Optimize UX interaction for mobile ecommerce
1. Check that all icons are clickable and remove any purely visual icons.
Icons that aren’t clickable can make users think that the site isn’t working or that they are doing something wrong, which could confuse them and lead to poor user experience.
2. Only use sliders when exact values aren’t relevant and use tap sliders whenever possible.
Common issues with sliders on mobile sites include sliders moving when users take their fingers off the screen or fingers covering important labels, which hinders usability. Tap sliders are useful for avoiding sliders accidentally shifting when users take their fingers off the screen. For example, the Airbnb mobile site uses a slider for estimated price ranges and offers users the option to tap range values instead of dragging and sliding.
3. Use static images or manual carousels instead of auto-rotating carousels or sliding graphics.
Using an auto-rotating carousel on a small mobile screen risks confusing or frustrating users since the image might rotate when they are in the middle of reading the image copy or about to tap the screen. Users also often mistake auto-rotating carousels for advertisements and tend to ignore them.
4. Use familiar mobile layouts and follow mobile design conventions whenever possible.
Mobile users are used to things like the menu and back buttons being in familiar locations, such as the top left or right of the screens. Sticking to mobile design conventions decreases friction and improves user experience.
5. Add support for the native back button and ensure that any data users filled in isn’t lost when they use it.
Ask your web developer to ensure your mobile site supports native back buttons. Sites that don’t support the native back button could unintentionally redirect users who use their native back button to the homepage, which can greatly hurt usability and cause abandonment rates to soar. For example, Adidas allows users to navigate its mobile site using their device’s native back button, without risking losing information they’ve already provided.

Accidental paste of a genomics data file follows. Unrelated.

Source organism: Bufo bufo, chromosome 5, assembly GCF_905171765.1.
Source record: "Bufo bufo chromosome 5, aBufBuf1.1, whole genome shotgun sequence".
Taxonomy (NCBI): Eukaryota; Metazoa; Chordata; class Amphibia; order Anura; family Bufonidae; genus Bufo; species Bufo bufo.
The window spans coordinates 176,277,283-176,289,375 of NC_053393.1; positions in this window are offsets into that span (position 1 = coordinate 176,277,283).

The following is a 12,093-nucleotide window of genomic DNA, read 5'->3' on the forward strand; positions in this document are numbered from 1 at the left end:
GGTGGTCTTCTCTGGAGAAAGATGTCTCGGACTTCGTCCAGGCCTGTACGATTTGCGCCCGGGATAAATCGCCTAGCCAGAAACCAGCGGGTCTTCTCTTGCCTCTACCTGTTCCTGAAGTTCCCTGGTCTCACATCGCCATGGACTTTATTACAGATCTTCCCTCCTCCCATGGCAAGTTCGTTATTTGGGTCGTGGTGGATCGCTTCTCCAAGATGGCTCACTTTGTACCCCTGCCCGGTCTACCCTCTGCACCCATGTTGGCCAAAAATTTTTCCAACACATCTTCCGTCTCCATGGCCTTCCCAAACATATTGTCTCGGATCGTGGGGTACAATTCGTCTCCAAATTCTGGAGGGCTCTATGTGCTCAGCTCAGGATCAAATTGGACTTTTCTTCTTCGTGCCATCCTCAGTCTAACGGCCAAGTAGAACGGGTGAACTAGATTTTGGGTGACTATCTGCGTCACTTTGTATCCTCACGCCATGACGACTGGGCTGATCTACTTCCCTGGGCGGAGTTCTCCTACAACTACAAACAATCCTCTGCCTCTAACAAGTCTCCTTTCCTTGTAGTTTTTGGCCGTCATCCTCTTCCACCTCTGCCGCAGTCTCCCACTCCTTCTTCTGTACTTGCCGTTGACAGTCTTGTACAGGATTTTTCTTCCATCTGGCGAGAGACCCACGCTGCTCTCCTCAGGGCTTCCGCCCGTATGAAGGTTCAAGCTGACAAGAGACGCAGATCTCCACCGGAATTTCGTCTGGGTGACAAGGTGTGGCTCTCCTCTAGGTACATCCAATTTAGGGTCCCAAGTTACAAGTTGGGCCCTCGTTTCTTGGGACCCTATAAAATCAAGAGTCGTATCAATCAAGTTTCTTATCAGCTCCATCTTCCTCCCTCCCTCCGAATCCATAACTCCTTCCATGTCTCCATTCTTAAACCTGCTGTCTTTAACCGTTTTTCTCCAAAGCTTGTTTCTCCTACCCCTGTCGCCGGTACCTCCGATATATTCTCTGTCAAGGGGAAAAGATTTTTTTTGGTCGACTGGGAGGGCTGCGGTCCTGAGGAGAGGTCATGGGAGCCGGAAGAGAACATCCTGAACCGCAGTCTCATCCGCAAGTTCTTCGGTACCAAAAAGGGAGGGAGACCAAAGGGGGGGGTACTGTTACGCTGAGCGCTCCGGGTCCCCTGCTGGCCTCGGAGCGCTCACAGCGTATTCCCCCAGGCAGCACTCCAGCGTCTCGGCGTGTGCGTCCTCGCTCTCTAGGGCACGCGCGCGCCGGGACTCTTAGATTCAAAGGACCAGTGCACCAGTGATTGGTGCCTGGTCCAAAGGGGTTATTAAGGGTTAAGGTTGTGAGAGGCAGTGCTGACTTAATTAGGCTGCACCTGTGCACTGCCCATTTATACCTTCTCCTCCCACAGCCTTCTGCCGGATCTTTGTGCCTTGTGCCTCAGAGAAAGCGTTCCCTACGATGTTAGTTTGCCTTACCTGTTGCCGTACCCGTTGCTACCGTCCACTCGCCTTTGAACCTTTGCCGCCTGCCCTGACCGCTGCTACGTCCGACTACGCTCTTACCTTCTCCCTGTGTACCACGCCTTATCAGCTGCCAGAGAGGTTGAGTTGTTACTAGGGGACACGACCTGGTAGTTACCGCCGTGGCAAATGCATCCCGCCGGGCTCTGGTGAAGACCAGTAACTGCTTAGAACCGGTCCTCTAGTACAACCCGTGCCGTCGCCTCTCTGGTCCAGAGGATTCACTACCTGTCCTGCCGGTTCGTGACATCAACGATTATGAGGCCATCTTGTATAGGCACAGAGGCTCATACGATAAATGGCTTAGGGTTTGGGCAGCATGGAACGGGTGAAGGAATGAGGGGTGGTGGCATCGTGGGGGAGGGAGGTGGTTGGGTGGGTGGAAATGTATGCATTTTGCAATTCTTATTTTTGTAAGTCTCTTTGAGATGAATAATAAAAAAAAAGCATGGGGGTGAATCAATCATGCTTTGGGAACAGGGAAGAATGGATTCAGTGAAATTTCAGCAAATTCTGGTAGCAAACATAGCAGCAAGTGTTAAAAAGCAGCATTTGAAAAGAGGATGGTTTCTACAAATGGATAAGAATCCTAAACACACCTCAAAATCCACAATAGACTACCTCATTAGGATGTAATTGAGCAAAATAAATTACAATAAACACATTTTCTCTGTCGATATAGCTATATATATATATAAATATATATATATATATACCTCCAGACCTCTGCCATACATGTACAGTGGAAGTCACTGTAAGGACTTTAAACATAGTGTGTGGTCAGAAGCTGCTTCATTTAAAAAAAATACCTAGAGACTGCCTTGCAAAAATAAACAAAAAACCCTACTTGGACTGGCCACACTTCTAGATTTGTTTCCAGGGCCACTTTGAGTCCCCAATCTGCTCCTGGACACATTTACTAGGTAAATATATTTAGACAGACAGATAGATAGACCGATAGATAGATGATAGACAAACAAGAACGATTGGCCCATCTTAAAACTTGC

6. Add support for both pinch and double-tap magnification gestures and add reminders like Tap to Zoom to images.
Users expect mobile sites to respond to common magnification gestures, like pinch and double-tap, to zoom in on product images. Reminding users that they can zoom in on your images also improves user experience and can lower site abandonment rates. Ask your web developer to add support for pinch and double-tap magnification gestures.
7. Use high-quality product images that maintain resolution on different screens and platforms.
Ask your web developer to ensure only high-quality images are used and that they maintain their resolution regardless of platform or screen size. Low-quality images that pixelate and become grainy when zoomed in hinder user experience and damage credibility. For example, using high-quality images allows users browsing H&M to see the fine details of this sweater when they zoom in.
8. Use overlay filters or drawers when filtering simple data to give context to product lists and search results.
Overlay filters narrow down users’ search results in real-time as they apply or deselect more filters. This ensures they’re continuously aware of the products available and are spared any unwanted surprises (like 0 matching results) when they’re done. Use onscreen filtering for filters with lots of data to keep users focused on the task at hand. This feature is built into most ecommerce platforms, but ask your web developer to add or configure it if you’re not technically inclined.